All good stories start with a couch.
My kitchen has taught me this. It is a lesson that you think I would have learnt much earlier on in life considering that we never had anything less than about 10 people over for lunch every Saturday afternoon while I was growing up in the sweltering heat of southern African summers. But it took moving into a European seaside apartment with a daybed that really did not fit where it was “supposed to” for me to realise this.
You see, my daybed now takes up a prominent position in my kitchen. It stands where the dark stained oak dining room table, which I inherited from my parents, is intended to be. But between the over-sized couches, the kist, the low slung coffee table, the island counter, the floor-to-ceiling bookshelf, the fireplace and the open-plan design, it just did not quite go according to plan. In an attempt to fit it all in, the daybed was shuffled into the kitchen and it never left.
They say that the kitchen is the heart of the home but in this case, the daybed is. The fact that it stands in the kitchen just makes it really convenient for every guest to kick off their shoes and lie back into the mass of scatter cushions. I boil the kettle and the stories come without fail.
When I moved into shared office space, housed in an eclectic refurbished synagogue in the middle of a Dublin suburb, I came to realise that the neighbourhood around me was an authentic gem. As I walked the streets to reach Nelly’s, the popular lunch time cafe, I grew ever more inquisitive about the doors, painted in bold, bright colours. When I worked late some evenings, I watched as families returned home and my curiosity moved from the doors to the lives behind the doors. That is how you find yourself here, reading this very sentence.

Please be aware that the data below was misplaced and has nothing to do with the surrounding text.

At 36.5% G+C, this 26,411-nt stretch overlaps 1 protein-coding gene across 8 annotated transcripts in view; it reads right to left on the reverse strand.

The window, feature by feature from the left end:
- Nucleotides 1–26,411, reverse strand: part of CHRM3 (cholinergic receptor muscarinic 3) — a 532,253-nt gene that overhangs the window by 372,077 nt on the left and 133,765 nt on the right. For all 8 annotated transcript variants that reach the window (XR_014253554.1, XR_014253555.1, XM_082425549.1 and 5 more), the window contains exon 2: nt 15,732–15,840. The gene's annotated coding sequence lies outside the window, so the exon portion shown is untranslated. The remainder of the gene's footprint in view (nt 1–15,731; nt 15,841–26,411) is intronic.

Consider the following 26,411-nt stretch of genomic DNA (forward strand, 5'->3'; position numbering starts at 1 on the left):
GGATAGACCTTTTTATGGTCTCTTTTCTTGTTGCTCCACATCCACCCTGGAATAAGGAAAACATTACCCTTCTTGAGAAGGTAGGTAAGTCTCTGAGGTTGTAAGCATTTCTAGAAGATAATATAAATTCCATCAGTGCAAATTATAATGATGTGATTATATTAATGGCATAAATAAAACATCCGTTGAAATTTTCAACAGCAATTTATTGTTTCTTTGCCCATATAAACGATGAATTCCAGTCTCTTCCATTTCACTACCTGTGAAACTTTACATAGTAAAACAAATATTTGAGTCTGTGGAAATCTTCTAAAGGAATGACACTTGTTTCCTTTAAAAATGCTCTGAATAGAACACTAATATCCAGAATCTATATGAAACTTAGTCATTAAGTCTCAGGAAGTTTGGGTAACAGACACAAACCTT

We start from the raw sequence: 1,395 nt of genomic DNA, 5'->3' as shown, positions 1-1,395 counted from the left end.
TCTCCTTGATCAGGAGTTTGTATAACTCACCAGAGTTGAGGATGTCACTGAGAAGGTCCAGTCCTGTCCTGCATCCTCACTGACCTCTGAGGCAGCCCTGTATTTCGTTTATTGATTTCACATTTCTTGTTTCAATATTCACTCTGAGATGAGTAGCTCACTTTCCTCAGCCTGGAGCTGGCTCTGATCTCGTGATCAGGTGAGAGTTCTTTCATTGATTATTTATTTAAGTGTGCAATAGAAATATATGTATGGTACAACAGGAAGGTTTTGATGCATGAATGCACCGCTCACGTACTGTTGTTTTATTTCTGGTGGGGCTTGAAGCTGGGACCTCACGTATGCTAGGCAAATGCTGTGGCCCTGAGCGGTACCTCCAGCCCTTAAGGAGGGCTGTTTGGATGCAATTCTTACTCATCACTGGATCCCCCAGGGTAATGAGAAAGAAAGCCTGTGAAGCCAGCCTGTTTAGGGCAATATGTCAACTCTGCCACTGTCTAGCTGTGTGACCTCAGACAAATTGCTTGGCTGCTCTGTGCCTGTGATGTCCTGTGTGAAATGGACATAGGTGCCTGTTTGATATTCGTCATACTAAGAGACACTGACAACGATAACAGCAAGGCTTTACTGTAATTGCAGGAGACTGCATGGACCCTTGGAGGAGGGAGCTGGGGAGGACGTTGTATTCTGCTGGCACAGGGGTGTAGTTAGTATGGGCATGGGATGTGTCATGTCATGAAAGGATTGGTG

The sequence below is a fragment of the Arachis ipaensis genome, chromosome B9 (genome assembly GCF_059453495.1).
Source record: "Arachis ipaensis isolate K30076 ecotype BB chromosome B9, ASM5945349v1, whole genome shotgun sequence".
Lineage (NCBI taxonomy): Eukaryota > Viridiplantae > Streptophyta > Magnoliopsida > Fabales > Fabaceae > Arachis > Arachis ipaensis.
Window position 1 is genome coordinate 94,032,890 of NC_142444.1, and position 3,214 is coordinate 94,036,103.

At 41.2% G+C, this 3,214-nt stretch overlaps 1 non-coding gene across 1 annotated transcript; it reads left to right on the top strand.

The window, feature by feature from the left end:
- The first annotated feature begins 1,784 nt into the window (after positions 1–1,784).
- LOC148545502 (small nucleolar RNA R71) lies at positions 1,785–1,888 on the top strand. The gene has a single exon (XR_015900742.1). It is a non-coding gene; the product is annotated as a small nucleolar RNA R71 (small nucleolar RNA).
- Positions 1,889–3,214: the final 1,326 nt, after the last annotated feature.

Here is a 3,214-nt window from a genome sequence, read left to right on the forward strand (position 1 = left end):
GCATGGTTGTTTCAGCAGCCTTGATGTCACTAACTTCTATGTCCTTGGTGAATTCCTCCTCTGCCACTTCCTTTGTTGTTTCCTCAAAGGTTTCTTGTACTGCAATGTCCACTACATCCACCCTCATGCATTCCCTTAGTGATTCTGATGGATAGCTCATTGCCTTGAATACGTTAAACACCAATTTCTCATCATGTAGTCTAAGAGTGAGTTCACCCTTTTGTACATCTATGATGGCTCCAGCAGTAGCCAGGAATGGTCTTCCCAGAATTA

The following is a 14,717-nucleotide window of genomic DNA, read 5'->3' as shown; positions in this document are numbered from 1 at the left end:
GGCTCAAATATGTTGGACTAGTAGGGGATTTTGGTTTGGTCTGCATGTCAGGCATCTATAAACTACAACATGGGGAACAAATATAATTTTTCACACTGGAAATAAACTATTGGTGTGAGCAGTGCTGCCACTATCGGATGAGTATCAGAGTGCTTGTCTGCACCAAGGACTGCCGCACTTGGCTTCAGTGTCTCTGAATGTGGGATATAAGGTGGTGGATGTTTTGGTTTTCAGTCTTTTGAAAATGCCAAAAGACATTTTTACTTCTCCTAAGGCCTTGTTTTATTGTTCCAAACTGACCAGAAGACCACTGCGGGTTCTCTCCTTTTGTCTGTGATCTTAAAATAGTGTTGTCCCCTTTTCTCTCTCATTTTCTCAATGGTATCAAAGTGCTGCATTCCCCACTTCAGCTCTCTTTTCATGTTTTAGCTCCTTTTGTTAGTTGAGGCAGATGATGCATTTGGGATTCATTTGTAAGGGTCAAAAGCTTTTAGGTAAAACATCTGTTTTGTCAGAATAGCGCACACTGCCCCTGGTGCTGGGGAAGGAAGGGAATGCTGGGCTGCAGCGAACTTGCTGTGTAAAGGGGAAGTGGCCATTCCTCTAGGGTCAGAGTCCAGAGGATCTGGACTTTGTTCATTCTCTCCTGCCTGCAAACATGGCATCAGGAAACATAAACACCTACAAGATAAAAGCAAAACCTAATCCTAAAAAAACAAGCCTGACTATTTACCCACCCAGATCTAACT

These stories: they had to start with a couch, because that is how all good stories start.
It is a shop in the middle of the homes, No. 60 Lombard Street West, painted a luxurious olive green. The frontage is elegant if not sparse. The window display holds a side table with a few weathered books. The interior is inviting because of its mishmash collection of oddities that all beg for you to take them home. This is no modern interior design firm. This is understated workmanship that only the most discerning will ever really be able to appreciate.
I can see him keenly interested in something on his desk. His neck is tilted downwards, his greying hair tufted and wispy: a scattered genius at work. I approach, raise my hand to ring the bell, but hesitate to observe for a few seconds longer. My heart is beating fast. My feet shift. My fingers reach out to press the bell but he sees me with a slight changing of the light, a shadowing if you will. He looks up and immediately comes towards the door, a slow smile pressing into the corners of the lips. I speak haltingly. He agrees to meet me at 10:00 a.m. two days later.
He trained in a London art school, became an antiques dealer in Dublin and very quickly realised that furniture restoration and interior design were his two passions. He bought No. 2 Lombard Street as his home but soon realised that “the expansiveness of Lombard Street West in relation to the other streets” was ideally suited to a shop. “The generosity afforded to the wider street during its planning is what makes it unique, ” he explains to me. And so it is that I find myself enveloped into rooms spilling over with material samples: textures, colours, contrasting and bold, plain and soft to the touch.
Names such as Warwick, Damas, GP & J Baker, Colefax and Fowler look back at me from shelves wanting to edge their content ever more outward. A large frame with a magazine spread takes prominent space above his desk. I ask what he would call his own style. He motions to the picture, inviting me forward. He uses words such as eclectic, mixed, modern and dated all in one sentence. And it is true because who would’ve thought that a lambent red couch would juxtapose so perfectly with a Danish woven chair dating from the 1940s?
His name is Peter. The frontage reads Souter Johnson. He speaks of regency furniture and uses the adjective beautiful.
It just goes to show that all good stories start with a couch after all.
Photo and Post by Claire Burge.
Buy a year of Every Day Poems, just $2.99— Read a poem a day, become a better writer. In November we’re exploring the theme Surrealism.